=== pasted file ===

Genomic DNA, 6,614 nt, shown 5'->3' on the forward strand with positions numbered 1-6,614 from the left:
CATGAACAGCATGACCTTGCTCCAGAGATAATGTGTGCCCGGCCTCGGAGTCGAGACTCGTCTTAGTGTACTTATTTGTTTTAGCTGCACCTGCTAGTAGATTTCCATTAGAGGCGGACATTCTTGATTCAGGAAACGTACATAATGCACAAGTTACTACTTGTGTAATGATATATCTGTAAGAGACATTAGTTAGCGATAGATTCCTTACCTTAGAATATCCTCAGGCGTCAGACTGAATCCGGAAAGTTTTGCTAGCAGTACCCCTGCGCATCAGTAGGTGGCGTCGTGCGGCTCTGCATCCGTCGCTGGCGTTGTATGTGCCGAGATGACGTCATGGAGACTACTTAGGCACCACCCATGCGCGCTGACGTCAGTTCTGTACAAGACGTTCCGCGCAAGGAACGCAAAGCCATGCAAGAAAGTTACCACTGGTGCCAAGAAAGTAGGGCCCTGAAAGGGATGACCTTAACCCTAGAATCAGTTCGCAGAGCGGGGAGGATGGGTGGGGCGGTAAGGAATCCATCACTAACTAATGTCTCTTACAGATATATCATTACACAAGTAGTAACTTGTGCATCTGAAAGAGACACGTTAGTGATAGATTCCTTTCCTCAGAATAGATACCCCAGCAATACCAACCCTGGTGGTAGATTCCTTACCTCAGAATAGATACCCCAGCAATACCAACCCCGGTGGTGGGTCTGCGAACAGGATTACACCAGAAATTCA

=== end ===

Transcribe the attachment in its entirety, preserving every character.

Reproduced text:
Genomic DNA, 6,614 nt, shown 5'->3' on the forward strand with positions numbered 1-6,614 from the left:
CATGAACAGCATGACCTTGCTCCAGAGATAATGTGTGCCCGGCCTCGGAGTCGAGACTCGTCTTAGTGTACTTATTTGTTTTAGCTGCACCTGCTAGTAGATTTCCATTAGAGGCGGACATTCTTGATTCAGGAAACGTACATAATGCACAAGTTACTACTTGTGTAATGATATATCTGTAAGAGACATTAGTTAGCGATAGATTCCTTACCTTAGAATATCCTCAGGCGTCAGACTGAATCCGGAAAGTTTTGCTAGCAGTACCCCTGCGCATCAGTAGGTGGCGTCGTGCGGCTCTGCATCCGTCGCTGGCGTTGTATGTGCCGAGATGACGTCATGGAGACTACTTAGGCACCACCCATGCGCGCTGACGTCAGTTCTGTACAAGACGTTCCGCGCAAGGAACGCAAAGCCATGCAAGAAAGTTACCACTGGTGCCAAGAAAGTAGGGCCCTGAAAGGGATGACCTTAACCCTAGAATCAGTTCGCAGAGCGGGGAGGATGGGTGGGGCGGTAAGGAATCCATCACTAACTAATGTCTCTTACAGATATATCATTACACAAGTAGTAACTTGTGCATCTGAAAGAGACACGTTAGTGATAGATTCCTTTCCTCAGAATAGATACCCCAGCAATACCAACCCTGGTGGTAGATTCCTTACCTCAGAATAGATACCCCAGCAATACCAACCCCGGTGGTGGGTCTGCGAACAGGATTACACCAGAAATTCA